Thomas De Quincey
George MacKenzie: An historical account of the conspiracies by the Earls of Gowry...
Edinburgh: James Watson, 1713Sp Coll RB 1223
A pencil note inside the back board attributes ownership of this volume to Thomas De Quincey (1785-1859), but there is no additional evidence to support this. Born in Manchester, the son of a prosperous linen merchant, De Quincey showed exceptional early promise but at the age of seventeen, he ran away from Manchester Grammar School and spent several months living rough on the streets in London, an experience which he recounted in his famous work Confessions of an English opium-Eater. He entered Oxford University in 1804, but left after four years without taking a degree. He moved to the English Lake Distict in order to be near his friends William Wordsworth and Samuel Taylor Coleridge, but they grew apart as he became dependent on opium. From 1819 he was a regular contributor to Blackwood's Edinburgh Magazine. During his time at the magazine he produced more than two hundred essays on a wide range of subjects. He also contributed essays to the London Magazine, and wrote articles on writers such as Wordsworth, Coleridge, Robert Southey and others which featured in Tait's Edinburgh Magazine from around 1834. In 1845 Blackwood's published his sequel to the Confessions, entitled Suspiria De Profundis.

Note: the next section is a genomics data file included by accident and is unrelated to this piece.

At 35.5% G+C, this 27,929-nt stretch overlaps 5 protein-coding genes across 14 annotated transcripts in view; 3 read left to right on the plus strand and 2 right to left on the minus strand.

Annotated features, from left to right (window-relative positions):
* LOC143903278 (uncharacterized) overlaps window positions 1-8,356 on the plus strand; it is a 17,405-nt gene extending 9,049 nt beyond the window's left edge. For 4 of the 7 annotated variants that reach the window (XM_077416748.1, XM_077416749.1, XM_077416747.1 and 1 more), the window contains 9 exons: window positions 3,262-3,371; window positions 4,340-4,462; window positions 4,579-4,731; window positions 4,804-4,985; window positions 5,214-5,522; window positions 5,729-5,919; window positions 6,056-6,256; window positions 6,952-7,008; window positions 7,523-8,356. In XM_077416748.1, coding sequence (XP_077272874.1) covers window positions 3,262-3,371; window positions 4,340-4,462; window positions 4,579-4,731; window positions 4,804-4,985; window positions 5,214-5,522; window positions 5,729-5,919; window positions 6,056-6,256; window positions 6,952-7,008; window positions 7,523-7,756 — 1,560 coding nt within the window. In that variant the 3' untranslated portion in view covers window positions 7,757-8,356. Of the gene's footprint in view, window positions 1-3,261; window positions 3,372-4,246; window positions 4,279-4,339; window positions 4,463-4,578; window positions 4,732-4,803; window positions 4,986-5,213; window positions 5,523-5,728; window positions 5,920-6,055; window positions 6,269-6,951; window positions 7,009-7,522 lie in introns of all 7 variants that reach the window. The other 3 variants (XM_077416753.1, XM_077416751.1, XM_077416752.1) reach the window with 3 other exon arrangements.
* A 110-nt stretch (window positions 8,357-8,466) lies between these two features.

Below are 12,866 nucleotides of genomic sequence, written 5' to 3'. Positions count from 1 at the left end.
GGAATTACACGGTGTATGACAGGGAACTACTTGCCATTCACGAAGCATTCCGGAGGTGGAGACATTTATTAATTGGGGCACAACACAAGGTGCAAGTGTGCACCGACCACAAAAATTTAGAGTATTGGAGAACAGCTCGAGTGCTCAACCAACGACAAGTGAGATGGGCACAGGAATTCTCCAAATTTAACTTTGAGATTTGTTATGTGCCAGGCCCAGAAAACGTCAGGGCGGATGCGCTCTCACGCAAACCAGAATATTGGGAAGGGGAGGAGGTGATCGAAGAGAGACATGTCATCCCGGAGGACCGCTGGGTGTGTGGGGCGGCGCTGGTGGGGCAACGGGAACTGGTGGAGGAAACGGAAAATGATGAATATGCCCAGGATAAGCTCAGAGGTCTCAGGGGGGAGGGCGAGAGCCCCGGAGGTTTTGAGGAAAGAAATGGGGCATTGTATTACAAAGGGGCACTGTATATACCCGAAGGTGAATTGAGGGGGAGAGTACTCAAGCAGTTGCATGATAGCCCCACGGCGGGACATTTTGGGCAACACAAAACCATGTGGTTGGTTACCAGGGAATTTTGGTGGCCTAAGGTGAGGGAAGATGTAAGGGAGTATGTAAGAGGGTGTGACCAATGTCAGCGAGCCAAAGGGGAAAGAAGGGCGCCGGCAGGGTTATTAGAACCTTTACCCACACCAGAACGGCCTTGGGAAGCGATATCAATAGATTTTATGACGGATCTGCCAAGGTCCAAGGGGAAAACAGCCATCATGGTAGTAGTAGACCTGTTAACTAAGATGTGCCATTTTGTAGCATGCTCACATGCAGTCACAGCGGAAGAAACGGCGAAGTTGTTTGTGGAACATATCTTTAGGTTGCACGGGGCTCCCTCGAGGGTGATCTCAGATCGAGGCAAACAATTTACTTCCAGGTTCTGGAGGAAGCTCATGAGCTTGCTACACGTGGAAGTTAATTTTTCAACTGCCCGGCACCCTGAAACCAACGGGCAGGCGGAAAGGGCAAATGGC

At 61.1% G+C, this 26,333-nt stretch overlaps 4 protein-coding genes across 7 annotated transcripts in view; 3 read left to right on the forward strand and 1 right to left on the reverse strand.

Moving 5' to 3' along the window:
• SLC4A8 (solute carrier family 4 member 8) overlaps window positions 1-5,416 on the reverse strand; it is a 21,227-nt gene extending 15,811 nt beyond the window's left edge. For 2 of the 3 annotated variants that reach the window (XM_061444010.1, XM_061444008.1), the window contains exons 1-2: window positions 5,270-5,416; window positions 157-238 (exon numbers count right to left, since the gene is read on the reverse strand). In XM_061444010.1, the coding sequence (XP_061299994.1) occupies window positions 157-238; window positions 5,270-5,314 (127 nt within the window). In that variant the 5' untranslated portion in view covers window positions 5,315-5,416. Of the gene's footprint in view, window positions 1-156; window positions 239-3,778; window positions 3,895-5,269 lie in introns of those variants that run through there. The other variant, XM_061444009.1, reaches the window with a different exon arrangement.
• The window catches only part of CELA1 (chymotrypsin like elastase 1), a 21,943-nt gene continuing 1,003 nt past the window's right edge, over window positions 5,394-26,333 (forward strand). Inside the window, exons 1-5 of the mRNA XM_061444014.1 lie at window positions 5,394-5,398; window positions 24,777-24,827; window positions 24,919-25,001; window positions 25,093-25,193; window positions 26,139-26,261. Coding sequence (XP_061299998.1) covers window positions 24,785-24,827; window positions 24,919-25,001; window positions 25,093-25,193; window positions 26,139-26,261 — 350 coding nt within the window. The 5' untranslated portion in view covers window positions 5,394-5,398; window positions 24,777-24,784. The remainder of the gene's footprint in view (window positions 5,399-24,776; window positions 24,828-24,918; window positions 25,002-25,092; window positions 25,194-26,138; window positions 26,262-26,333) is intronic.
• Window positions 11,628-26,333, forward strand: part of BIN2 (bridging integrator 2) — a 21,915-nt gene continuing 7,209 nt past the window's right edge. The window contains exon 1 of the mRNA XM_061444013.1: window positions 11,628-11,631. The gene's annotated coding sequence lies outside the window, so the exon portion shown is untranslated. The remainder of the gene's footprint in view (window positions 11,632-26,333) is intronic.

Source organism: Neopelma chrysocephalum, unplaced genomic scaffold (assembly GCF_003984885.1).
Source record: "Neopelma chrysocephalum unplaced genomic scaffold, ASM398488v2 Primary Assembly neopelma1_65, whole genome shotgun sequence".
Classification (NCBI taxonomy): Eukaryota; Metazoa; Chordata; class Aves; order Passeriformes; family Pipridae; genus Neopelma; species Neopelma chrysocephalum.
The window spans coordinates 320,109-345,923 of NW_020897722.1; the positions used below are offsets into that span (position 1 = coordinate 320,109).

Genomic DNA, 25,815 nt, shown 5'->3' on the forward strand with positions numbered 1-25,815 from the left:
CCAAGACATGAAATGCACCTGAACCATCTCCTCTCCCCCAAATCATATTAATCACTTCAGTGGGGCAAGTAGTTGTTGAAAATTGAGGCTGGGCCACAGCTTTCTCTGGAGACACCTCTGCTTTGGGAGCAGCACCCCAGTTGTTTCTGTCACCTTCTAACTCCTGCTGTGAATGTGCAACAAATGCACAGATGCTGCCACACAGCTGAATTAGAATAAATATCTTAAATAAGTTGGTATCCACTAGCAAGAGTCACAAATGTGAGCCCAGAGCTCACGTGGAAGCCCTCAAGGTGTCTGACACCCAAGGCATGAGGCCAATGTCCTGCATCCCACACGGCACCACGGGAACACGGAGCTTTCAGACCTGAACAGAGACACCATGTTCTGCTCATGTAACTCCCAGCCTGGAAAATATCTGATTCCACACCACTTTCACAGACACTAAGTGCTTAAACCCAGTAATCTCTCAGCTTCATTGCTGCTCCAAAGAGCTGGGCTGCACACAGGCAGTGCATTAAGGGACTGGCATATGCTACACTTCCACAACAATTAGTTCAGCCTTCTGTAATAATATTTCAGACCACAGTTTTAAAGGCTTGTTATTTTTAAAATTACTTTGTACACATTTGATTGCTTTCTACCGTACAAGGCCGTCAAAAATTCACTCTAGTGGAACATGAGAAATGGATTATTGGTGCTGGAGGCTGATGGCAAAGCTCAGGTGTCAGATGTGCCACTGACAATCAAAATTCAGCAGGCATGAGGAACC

George MacKenzie was Secretary of State for Queen Anne who supported the rising in Scotland on behalf of Charles II. He was created Earl of Cromarty in 1703. He also supported the Union between England and Scotland, writing some pamphlets in its favour. He was a man of considerable learning and amongst his numerous writings is this volume, which refers to the events of the "Gowrie conspiracy", which under mysterious circumstances led to the death of the Earl and his brother Alexander Ruthven at Perth House at the hands of King James I's attendants.
Image: Title page of George MacKenzie's An historical account...
Go to the next book in the exhibition, previously owned by: Sir Walter Scott.